And so it was like, and the cost of work comp claims are, I mean, work comp would actually be in the Fortune 500 as a company if it were a legitimate business. Yeah. Jesus. I know. It’s, it’s seriously. Yeah. And so I really wanted to help people get the help that they needed before. And I finally dawned on probably all starts in head, help people to think more open mind to rebut some of those negative thoughts that happen during the course of the day, of which 70% of our thoughts at least are negative. I mean, when you, when you, and get them to be aware of their surroundings and conscious of what’s going on. And the great news is, from all the data that I’ve seen and read and heard, is that we are truly right now in a consciousness growth atmosphere. Mm. And so, I mean, that’s a very, very good thing across the board for kids and for parents and, and for seniors to understand that there are a lot more of us that are looking at the what if it works side then, Oh, I did that before and it didn’t work.
Dr. Ann Hawkins (11:49):
Well, you know, when you were seven and you walk by that dog and it grilled you and bit you and at 27 you can’t pet a dog cause stop it <laugh>. But, and we all do it. We all do it. And I, I mean, and so a lot of the work we’re doing now is basically in that behavioral health space, that wellbeing space the resurgence face, getting people to understand that they are of value. And for all of us being cooped up in our homes for a couple years and cocooning, I mean, it was, and it was really easy to just lay on the couch and eat whatever going eat, watch some television instead of doing something that was moving and active. So hopeful, you know, knowing that we’re gonna get back to that place where we can, you know, where people are out and about more and they’re speaking to other people more and they’re getting together in groups of like-minded people so they can share their thoughts and ideas and move to that next level of consciousness.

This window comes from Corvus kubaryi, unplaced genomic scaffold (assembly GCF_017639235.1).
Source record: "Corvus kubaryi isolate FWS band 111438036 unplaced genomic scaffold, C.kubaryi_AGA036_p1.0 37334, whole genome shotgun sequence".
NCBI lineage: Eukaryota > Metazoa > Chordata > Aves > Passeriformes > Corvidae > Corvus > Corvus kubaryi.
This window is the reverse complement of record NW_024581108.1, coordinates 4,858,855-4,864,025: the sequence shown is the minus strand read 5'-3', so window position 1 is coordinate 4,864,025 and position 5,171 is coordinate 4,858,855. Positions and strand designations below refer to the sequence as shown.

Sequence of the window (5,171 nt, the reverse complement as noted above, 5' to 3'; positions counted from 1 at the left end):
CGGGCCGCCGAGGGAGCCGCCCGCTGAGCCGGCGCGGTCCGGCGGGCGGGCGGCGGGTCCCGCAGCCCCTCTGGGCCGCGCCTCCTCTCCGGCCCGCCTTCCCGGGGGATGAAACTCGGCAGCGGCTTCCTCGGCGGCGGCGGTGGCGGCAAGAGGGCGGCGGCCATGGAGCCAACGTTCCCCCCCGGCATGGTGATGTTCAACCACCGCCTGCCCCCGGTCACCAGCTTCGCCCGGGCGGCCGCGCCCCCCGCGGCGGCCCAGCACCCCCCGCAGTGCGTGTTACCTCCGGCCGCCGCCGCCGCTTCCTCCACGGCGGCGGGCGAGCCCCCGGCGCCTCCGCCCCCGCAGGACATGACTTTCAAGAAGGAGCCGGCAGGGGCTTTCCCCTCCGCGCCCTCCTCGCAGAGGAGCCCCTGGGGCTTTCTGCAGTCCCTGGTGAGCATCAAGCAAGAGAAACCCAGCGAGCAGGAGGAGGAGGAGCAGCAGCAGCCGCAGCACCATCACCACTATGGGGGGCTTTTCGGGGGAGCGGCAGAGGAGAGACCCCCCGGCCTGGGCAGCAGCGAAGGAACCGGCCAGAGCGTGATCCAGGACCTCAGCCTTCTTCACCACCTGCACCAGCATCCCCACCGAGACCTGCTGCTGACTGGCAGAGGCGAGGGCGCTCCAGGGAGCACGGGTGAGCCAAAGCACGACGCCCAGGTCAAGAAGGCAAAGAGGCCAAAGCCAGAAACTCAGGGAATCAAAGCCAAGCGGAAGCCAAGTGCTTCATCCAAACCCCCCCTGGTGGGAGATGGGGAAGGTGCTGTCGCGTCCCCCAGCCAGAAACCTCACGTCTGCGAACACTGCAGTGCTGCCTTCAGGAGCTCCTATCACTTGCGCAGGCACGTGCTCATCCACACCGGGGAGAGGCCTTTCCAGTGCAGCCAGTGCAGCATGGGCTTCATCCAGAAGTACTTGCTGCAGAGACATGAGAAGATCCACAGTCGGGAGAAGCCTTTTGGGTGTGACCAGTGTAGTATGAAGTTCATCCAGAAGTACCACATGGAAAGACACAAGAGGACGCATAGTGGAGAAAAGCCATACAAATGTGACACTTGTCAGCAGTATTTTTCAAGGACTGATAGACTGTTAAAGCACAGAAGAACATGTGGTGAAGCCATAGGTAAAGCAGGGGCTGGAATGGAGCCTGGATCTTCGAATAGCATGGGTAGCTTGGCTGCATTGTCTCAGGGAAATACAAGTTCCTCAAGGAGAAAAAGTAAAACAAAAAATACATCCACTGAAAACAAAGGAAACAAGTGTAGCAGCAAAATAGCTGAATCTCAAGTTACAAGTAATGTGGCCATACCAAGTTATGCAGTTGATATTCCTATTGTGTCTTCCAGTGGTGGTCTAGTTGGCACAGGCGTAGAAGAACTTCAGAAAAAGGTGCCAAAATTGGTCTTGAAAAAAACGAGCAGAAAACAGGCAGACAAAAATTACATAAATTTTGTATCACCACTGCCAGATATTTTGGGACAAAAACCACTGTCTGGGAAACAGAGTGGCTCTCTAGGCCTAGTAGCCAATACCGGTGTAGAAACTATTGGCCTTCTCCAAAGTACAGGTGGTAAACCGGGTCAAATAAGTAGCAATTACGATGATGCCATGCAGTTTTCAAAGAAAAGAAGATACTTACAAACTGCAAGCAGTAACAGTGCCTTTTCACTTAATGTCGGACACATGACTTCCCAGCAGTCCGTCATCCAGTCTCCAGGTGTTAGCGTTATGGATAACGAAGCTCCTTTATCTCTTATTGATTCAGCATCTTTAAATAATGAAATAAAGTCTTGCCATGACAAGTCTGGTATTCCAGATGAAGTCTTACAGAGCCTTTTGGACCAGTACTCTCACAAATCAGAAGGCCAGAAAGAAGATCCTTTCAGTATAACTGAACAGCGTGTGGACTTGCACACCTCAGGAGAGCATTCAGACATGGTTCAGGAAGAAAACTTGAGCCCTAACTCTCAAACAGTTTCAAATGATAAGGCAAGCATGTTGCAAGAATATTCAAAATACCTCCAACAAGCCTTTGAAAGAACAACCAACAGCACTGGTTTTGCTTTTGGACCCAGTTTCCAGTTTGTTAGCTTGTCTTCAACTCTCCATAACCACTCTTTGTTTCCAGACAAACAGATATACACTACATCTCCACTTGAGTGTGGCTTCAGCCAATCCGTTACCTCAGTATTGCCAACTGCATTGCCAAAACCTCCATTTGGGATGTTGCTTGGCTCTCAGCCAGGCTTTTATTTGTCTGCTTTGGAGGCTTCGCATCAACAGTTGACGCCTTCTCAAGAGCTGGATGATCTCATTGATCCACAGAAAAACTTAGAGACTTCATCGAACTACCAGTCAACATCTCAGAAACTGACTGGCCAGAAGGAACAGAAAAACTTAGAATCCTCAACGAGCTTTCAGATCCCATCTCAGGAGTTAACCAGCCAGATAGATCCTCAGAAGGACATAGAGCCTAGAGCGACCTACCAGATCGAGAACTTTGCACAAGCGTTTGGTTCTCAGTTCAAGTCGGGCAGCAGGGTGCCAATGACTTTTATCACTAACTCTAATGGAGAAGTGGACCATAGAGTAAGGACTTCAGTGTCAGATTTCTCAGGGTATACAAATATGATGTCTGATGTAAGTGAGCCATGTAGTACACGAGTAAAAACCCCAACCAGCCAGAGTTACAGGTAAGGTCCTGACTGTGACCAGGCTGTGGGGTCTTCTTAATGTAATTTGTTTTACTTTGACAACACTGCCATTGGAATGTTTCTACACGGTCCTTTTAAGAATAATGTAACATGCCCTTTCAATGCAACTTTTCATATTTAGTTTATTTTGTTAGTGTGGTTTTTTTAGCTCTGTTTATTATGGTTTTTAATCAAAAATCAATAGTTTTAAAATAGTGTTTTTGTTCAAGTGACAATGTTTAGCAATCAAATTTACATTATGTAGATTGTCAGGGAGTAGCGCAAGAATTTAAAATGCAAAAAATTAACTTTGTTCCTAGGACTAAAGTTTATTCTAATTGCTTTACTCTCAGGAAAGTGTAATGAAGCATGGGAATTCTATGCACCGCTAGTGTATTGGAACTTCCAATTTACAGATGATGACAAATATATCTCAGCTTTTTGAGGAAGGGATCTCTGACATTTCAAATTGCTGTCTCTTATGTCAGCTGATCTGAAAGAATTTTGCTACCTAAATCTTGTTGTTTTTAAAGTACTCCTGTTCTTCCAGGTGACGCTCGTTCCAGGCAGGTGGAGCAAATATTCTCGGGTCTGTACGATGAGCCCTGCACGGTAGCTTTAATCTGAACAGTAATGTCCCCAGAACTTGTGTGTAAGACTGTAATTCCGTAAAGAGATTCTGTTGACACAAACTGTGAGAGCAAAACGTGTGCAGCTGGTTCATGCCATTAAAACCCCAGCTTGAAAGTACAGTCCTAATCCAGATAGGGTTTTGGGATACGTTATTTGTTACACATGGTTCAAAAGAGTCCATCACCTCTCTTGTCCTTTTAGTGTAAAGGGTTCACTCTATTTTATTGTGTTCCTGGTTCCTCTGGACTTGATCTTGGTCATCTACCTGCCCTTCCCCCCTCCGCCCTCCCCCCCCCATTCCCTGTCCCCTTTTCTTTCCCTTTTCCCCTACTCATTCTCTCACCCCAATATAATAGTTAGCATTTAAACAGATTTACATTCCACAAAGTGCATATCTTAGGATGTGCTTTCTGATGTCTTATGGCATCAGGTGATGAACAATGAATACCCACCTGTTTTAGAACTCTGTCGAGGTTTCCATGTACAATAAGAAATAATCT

Sam Demma (12:51):
That sounds amazing. Thank you for sharing a little bit behind the inspiration and the impetus to the work you’re doing. Tell me about the student program, you know, student First call. I think it’s very unique and good. I would love to hear a little bit about it.
Dr. Ann Hawkins (13:05):